Illustration: Sarah Grillo/Axios

While the U.S. reckons with the fact that China's market power can stymie free speech after the NBA's firestorm, Hollywood — America's premier cultural exporter —  has long willingly bent to Chinese censorship to rake in profits.

Why it matters: China is set to become the world's biggest movie market in 2020, and with its 1.4 billion citizens, it won't relinquish that title anytime soon. That means it's key for Hollywood studios to do all they can to ensure that their tentpoles can pass the standards of the country's strict censors.

The big picture: The country's rampant censorship makes things difficult for foreign films. Beyond unsurprising restrictions on graphic nudity, sex and violence, China's censors can balk at anything from men wearing earrings to ghosts.

Perhaps the most extreme example was the 2018 decision to not allow Disney's "Christopher Robin" to be released, purportedly because Chinese President Xi Jinping's resemblance to Winnie the Pooh had become a joke among activists who resisted the country's Communist regime.

  • Censors also blocked the release of 2013's "World War Z," amplifying the film's relative financial disappointment for its studio, Paramount. Theories for its ban range from a reference to the film's zombie outbreak starting in China to a Chinese shadow ban on its leading man, Brad Pitt, for starring in "Seven Years in Tibet" in 1997.
  • 2012's "Red Dawn" saw its entire original plot, which featured China invading America to reclaim its debt, rewritten after filming to feature North Korea as its enemy instead — and still couldn't get a Chinese release.

Many American films do get released, but only with copious cuts to please the censors. While these usually involve slicing scenes of violence or sex, they often involve more politically-minded edits.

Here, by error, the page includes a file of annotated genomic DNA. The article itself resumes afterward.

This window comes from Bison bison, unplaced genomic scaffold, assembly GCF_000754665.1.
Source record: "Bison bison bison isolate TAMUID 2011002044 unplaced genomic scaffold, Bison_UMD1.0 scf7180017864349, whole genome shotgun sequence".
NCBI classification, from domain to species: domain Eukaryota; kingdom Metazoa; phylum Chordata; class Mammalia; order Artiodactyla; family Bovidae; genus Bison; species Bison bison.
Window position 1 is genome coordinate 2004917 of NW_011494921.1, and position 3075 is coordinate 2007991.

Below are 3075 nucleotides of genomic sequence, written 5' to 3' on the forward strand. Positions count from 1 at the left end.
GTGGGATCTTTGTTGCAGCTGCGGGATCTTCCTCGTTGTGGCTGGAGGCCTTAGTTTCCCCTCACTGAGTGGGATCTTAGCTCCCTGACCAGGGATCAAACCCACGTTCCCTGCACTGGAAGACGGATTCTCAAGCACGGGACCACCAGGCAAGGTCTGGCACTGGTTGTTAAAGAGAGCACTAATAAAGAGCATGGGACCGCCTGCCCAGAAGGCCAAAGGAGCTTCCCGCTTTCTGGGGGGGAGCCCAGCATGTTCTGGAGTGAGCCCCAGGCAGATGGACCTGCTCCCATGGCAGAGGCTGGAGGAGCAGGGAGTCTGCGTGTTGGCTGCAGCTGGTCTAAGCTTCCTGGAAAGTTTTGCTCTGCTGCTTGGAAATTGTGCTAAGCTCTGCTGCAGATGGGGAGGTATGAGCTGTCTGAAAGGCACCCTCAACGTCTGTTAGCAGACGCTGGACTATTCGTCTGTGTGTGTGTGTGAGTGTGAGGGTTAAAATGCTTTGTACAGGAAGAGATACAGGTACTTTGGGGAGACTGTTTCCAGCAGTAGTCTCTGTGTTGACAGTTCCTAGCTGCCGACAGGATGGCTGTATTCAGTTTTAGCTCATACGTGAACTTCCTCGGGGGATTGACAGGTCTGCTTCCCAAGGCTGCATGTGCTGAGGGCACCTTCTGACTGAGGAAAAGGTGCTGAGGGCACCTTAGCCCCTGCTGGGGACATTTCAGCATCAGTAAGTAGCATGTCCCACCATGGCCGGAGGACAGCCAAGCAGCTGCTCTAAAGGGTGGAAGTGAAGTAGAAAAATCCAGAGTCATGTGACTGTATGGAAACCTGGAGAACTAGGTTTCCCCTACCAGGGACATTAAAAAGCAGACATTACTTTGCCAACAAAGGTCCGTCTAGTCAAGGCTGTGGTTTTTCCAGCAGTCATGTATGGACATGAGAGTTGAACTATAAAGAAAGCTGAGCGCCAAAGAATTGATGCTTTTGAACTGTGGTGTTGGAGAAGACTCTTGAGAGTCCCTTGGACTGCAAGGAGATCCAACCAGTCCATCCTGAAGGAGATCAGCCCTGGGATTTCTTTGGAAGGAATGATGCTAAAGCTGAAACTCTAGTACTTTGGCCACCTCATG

The bottom line: Despite the handwringing over China's economic ability to suppress Americans' freedom of speech, Hollywood film studios have willingly ceded their artistry to China's censors for years — on issues big and small — in pursuit of the almighty dollar.

Go deeper: China's vise grip on corporate America

Go deeper

Dion Rabouin, author of Markets
15 mins ago - Economy & Business

Americans' trust in the Fed keeps falling

Data: Axios/Ipsos poll; Note: ±3.3% margin of error; Chart: Axios Visuals

Americans' trust in the Federal Reserve fell again in October, with just 34% saying they have a fair amount or a great deal of trust in the central bank in the latest Axios/Ipsos poll.

What's happening: While trust in the Fed rises with age, income level and among those who say they know more about the institution, there was not a single group where even half of respondents said they trusted the Fed.

Updated 49 mins ago - Politics & Policy

Coronavirus dashboard

Illustration: Annelise Capossela/Axios

  1. Politics: Trump calls Fauci a "disaster" on campaign call.
  2. Health: Coronavirus hospitalizations are on the rise — 8 states set single-day coronavirus case records last week.
  3. States: California to independently review FDA-approved coronavirus vaccinesWisconsin judge reimposes capacity limit on indoor venues.
  4. Media: Trump attacks CNN as "dumb b---ards" for continuing to cover pandemic.
  5. World: Ireland moving back into lockdown as cases surge — Argentina becomes 5th country to report 5 million infections

USA Today breaks tradition by endorsing Joe Biden

Photo illustration: Aïda Amer/Axios. Photo: Win McNamee/Getty Images

USA Today, one of the largest newspapers by circulation in America, gave Joe Biden its first-ever presidential endorsement on Tuesday.

The big picture: A slew of media companies are endorsing a candidate this year for the first time ever, citing the unprecedented nature of this election.